Catching Up & Passing On

Current students are taught by lay people. Our teachers were Benedictine monks, and teaching only begins to describe the role those virtuous men played in our lives.


As a result of a recent vogue for feeling culturally embattled, the word “Christian” now is seen less as identifying an ethic, and more as identifying a demographic.

Last Word: Kids in the Kingdom

My liturgical tastes used to tend toward the simple, but they’ve recently turned toward the chaotic.

Poem | When I Am a Middle-Aged Woman

I will wear sweatshirts with bright appliqués / Of owls, and work for Head Start. Saturdays // Will be the food bank; Sundays, church at ten. / Evenings I'll...

Poem | The Old Wall

Arch after arch set in the brick, / Rosettes along them, pebble-thick; // Draped, helmed, armed figures, scribes with scrolls, / And eagles in their leafy holes:...

Poem | Untitled

If, all of a sudden, something gets lost something I absolutely need right now— a pencil, a paper, the eraser— I survey the chaos with hapless eyes...

The Beginning of the End

Judas takes hold of Christ, pressing himself on him: arm, beard, lips. A soldier in gleaming armor goes for Christ’s neck. A young man flees: John the Evangelist.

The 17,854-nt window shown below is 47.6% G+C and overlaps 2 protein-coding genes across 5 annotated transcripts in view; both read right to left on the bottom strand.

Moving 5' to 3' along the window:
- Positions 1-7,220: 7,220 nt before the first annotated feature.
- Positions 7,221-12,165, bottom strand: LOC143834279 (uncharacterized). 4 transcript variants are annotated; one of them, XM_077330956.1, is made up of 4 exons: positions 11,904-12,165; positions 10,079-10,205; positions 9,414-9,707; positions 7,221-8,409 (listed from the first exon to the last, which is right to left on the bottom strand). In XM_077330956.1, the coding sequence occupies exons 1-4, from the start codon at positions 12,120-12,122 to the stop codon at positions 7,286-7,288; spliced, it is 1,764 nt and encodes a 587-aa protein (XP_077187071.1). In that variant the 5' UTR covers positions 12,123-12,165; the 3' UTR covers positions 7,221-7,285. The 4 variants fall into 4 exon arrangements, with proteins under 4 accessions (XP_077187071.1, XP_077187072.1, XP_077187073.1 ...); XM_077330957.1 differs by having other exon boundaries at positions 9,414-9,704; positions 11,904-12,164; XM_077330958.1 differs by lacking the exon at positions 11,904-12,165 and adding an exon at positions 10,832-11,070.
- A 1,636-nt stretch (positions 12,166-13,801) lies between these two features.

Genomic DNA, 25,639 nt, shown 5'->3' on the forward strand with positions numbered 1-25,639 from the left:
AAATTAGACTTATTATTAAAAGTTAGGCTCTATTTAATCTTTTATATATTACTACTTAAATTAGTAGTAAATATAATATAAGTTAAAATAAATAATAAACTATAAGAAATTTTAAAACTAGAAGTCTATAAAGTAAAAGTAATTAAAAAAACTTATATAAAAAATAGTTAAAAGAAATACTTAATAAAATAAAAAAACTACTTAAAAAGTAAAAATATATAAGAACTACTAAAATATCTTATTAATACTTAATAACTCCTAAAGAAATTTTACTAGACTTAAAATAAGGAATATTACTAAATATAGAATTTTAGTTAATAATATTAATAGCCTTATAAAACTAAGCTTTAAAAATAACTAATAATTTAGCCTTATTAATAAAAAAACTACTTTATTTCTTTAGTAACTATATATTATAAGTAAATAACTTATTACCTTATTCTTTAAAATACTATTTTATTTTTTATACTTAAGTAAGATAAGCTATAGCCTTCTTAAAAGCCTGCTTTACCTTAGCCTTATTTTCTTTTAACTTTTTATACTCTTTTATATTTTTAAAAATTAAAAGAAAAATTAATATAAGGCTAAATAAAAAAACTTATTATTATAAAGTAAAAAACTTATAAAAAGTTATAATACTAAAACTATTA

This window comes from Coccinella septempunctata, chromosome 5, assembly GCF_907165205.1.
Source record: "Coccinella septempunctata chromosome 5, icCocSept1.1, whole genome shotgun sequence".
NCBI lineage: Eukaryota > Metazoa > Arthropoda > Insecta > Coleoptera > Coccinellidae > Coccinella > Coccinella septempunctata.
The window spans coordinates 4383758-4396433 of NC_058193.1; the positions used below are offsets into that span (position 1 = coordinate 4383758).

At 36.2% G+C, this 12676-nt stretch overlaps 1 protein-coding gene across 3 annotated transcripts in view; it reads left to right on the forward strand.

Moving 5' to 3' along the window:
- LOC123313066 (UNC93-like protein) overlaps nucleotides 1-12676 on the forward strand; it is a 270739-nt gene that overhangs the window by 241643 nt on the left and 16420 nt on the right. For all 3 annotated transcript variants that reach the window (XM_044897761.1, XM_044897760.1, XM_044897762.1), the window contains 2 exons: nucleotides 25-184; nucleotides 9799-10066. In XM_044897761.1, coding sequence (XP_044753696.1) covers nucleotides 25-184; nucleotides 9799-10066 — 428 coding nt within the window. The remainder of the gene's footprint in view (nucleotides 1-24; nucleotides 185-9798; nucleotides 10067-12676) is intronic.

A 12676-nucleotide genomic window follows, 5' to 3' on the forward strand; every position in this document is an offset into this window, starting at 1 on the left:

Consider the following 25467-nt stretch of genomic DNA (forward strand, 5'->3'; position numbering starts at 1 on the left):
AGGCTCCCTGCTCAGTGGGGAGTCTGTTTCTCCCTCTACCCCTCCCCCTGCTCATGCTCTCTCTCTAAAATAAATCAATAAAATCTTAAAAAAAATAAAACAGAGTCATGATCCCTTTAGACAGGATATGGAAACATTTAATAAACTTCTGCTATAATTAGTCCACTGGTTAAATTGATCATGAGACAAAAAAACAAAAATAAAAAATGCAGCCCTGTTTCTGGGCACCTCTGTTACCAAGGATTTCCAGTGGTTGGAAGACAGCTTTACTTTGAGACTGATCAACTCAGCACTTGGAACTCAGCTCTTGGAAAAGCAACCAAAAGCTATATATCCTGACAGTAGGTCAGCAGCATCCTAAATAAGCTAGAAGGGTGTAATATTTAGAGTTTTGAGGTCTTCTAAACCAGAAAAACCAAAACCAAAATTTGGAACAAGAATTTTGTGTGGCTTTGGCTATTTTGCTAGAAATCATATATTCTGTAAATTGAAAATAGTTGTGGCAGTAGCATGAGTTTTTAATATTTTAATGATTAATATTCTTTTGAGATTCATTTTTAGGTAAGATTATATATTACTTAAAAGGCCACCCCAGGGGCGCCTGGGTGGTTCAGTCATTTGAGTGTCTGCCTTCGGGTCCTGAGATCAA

Setting the Table

Parish hospitality must begin long before people are parked in their seats. It entails a lot more than ripping open a bag of Oreos and serving coffee.

Letters | Labor's losses, 'parvity,' hands off the ointment

Readers write in about Scott Walker's battle with organized labor, Ronald Reagan, FDR, vomit, extreme unction, and sins—mortal and otherwise.

From Silkworms to Songbirds

Preachers have told stories in a variety of ways over the centuries. But preaching in the U.S. has seen a shift from typology to illustration as the prevailing mode.

Pope Francis's U.S. Visit

Pope Francis departed for Rome from Philadelphia Sunday night, after spending five eventful days in the United States. We can expect clergy, politicians, writers,...

Last Word: A Smiling Skeptic

Does Montaigne resemble the contemporary essayist who writes about faith? The short answer is that he does not—at least not in easily recognizable ways.
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